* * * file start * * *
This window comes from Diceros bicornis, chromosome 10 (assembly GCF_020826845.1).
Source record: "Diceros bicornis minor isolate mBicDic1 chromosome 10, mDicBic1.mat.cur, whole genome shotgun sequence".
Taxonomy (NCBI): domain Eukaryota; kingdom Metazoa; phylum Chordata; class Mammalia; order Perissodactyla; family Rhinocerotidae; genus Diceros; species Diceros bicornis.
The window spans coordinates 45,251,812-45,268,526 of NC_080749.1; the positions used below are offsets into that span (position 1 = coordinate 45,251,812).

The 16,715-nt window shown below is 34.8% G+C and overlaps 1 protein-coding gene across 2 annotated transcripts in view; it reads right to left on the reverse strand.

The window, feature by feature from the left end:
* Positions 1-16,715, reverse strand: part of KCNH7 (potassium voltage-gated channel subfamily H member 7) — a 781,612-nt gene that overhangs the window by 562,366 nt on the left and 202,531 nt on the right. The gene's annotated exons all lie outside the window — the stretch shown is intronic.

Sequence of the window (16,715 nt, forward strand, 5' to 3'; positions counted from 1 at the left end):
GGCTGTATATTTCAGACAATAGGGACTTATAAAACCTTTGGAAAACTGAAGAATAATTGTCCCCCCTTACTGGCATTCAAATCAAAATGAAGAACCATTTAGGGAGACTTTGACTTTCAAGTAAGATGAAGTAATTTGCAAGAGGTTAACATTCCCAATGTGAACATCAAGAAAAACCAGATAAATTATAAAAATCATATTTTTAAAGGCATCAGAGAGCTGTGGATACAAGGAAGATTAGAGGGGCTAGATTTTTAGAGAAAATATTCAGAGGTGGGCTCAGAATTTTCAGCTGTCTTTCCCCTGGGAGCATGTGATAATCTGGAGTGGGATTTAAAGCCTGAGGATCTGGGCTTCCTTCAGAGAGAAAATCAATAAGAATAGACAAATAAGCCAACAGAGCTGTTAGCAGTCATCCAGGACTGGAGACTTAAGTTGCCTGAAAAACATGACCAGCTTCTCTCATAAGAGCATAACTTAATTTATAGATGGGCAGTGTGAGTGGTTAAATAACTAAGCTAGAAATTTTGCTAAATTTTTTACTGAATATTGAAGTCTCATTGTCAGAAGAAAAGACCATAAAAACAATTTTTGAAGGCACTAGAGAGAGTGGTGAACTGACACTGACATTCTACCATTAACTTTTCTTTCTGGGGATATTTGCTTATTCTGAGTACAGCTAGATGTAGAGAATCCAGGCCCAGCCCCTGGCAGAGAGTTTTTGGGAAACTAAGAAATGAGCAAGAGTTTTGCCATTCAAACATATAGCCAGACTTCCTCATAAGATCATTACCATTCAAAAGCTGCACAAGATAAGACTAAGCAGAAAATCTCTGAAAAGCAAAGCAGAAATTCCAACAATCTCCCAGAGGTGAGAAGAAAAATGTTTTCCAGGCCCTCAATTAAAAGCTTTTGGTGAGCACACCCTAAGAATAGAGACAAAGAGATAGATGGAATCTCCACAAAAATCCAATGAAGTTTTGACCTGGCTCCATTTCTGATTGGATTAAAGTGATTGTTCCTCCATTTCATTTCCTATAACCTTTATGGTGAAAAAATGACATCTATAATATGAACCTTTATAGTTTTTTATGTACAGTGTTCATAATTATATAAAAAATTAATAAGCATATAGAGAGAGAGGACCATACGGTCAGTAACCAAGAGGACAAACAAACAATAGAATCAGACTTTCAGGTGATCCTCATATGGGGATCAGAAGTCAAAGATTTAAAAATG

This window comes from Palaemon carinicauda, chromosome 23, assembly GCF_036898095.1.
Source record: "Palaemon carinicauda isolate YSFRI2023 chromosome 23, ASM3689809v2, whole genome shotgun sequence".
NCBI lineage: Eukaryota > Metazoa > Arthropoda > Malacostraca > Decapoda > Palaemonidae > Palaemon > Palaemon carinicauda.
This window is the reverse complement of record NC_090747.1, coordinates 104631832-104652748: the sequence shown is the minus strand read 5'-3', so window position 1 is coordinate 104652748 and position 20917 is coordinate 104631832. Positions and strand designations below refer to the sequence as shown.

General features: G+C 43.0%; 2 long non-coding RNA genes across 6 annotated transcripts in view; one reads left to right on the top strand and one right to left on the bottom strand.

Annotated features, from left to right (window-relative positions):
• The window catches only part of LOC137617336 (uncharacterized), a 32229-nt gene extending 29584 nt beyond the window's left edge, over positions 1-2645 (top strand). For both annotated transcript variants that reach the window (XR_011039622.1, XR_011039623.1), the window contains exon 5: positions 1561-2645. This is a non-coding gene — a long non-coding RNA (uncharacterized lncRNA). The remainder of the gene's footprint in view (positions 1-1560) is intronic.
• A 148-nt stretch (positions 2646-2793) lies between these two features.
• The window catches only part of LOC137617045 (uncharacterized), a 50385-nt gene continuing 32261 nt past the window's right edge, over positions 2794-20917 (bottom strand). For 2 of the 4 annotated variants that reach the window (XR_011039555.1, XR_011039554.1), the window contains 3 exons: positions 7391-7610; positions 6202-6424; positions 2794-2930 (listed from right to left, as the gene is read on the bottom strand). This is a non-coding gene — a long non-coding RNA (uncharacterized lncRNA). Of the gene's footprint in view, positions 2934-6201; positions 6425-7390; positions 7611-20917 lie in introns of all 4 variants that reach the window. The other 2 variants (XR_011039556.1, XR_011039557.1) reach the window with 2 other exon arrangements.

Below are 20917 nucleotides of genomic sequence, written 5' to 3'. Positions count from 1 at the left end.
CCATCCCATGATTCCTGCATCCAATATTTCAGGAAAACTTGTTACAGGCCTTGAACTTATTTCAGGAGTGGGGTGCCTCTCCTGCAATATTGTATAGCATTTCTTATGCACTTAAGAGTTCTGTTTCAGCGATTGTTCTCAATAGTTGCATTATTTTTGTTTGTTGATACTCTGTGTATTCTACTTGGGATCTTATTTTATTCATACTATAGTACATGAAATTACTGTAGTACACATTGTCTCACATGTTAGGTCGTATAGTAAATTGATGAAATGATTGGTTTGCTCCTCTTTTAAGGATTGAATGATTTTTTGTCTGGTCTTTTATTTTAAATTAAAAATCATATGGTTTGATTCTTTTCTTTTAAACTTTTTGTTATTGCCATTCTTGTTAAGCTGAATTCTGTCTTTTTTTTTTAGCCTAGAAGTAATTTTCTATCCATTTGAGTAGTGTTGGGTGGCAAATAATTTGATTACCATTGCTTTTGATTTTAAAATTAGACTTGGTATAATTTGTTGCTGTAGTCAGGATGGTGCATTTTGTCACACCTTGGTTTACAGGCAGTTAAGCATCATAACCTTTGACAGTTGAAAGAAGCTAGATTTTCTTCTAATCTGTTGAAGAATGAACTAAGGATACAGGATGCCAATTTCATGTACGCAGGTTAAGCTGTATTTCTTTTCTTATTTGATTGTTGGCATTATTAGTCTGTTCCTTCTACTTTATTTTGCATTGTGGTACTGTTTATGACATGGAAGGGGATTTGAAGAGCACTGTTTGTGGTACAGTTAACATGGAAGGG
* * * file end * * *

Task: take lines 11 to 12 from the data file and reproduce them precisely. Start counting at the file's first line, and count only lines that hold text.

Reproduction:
Source record: "Palaemon carinicauda isolate YSFRI2023 chromosome 23, ASM3689809v2, whole genome shotgun sequence".
NCBI lineage: Eukaryota > Metazoa > Arthropoda > Malacostraca > Decapoda > Palaemonidae > Palaemon > Palaemon carinicauda.